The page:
With this in mind, the coalition is modelling their campaign on that of the marriage equality referendum. Like the marriage equality referendum, Murray says, they will be targeting three main groups of the electorate: individuals under the age of 30, individuals over the age of 30 that have had contact with abortion and individuals over the age of 30 who are deeply religious or have no conscious awareness of abortion. They plan to use the surge in registration that was a result of the lead-up to the marriage equality referendum and implement a campaign of visibility and stigmatisation.

A common thread through pro-choice groups is the importance of the student vote. They all agree that students have a central role to play in this issue. Statistics show that 9 out of 10 Irish women who travel abroad to have abortions are aged between 18 and 39. This subgroup definitely contains a large number of students who are seen as a unique subgroup of the population that recognises the right to choice in all aspects of the word.

Medical Students for Choice is another organisation that has been set up to promote the pro-choice argument. At the moment, they are pushing for the reform of the medical curriculum in universities. There is currently a lack of abortion education amongst both the undergraduate and postgraduate populations. Murray mentions the lack of awareness of abortion methods: “Many doctors are oblivious to the fact that most abortions are carried out using abortion pills now.” And while the majority of Irish doctors believe in the decriminalisation and provision of abortion, unfortunately, the Irish College of GPs refuse to recognise their role in the process.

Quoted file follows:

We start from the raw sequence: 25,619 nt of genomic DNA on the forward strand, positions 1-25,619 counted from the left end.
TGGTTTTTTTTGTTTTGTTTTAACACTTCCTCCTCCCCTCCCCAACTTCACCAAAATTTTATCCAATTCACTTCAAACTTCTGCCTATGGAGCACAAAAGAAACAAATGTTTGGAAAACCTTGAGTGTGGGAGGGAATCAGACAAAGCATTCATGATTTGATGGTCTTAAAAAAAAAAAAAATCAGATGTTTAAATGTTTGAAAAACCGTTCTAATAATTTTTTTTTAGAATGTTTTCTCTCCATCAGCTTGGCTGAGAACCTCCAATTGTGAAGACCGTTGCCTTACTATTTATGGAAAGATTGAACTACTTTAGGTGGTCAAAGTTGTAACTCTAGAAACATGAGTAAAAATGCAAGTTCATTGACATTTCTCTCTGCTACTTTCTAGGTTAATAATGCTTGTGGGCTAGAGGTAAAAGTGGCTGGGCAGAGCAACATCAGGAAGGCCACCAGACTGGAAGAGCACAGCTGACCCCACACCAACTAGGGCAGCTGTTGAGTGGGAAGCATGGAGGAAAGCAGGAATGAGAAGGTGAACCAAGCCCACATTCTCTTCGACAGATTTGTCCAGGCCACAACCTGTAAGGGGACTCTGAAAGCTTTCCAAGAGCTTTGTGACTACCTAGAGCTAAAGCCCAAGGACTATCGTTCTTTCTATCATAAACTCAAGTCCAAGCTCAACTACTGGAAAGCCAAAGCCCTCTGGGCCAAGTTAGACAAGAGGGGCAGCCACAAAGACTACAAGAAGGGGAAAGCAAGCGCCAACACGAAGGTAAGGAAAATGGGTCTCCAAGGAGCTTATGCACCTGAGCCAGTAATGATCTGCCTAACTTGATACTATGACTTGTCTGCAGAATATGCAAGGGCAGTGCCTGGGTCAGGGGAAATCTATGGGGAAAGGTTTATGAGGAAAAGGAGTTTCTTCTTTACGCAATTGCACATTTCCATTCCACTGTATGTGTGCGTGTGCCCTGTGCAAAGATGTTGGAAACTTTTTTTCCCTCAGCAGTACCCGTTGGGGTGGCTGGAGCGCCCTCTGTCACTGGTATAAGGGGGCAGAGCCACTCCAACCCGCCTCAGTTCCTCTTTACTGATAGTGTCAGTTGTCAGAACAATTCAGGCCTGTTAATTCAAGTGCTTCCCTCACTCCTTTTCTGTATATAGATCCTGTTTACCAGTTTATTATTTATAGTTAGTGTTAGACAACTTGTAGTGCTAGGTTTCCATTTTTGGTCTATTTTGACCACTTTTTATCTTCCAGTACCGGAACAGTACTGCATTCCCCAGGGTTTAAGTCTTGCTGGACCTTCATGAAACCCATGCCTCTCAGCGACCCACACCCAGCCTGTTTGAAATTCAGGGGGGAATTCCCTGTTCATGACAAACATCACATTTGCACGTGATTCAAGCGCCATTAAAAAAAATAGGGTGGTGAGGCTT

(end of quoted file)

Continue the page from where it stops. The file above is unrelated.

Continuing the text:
Statistics show that 9 out of 10 Irish women who travel abroad to have abortions are aged between 18 and 39, a subgroup that contains a large number of students.

Lobby groups such as Doctors for Choice hold telling the truth to the public as central to their role in this debate. Murray highlights some of the common misconceptions associated with abortion. He states that the rate of abortion is the same regardless of its legality and that the anti-choice argument stating that legalisation increases rates of abortion is invalid. Murray also lays to bed the prejudice that abortion is bad for women, affecting their health in some way, which is another falsity. It is also untrue that most women regret their abortions, as many, in fact, experience a sense of relief.

There are also a substantial number of women getting abortions here in Ireland using an abortion pill that can be ordered online. When asked about this, Murray assures that it is a perfectly safe procedure, but notes that “it is sad to imagine so many women sitting alone in a flat, going through this painful experience on their own”. ROSA, another lobby group, recently gained national attention when members of the group took the abortion bus to Galway city, publicising these online abortion pills.

The general feeling among the pro-choice lobby groups is that they are pushing an open door. Predictions forecast that a referendum will take place within the next two to three years. For those who are still on the fence with regards legalising abortion, the pro-choice side asks you to consider that voting no would mean that you see no situation where the woman is entitled to an abortion, not even rape or fatal foetal abnormality.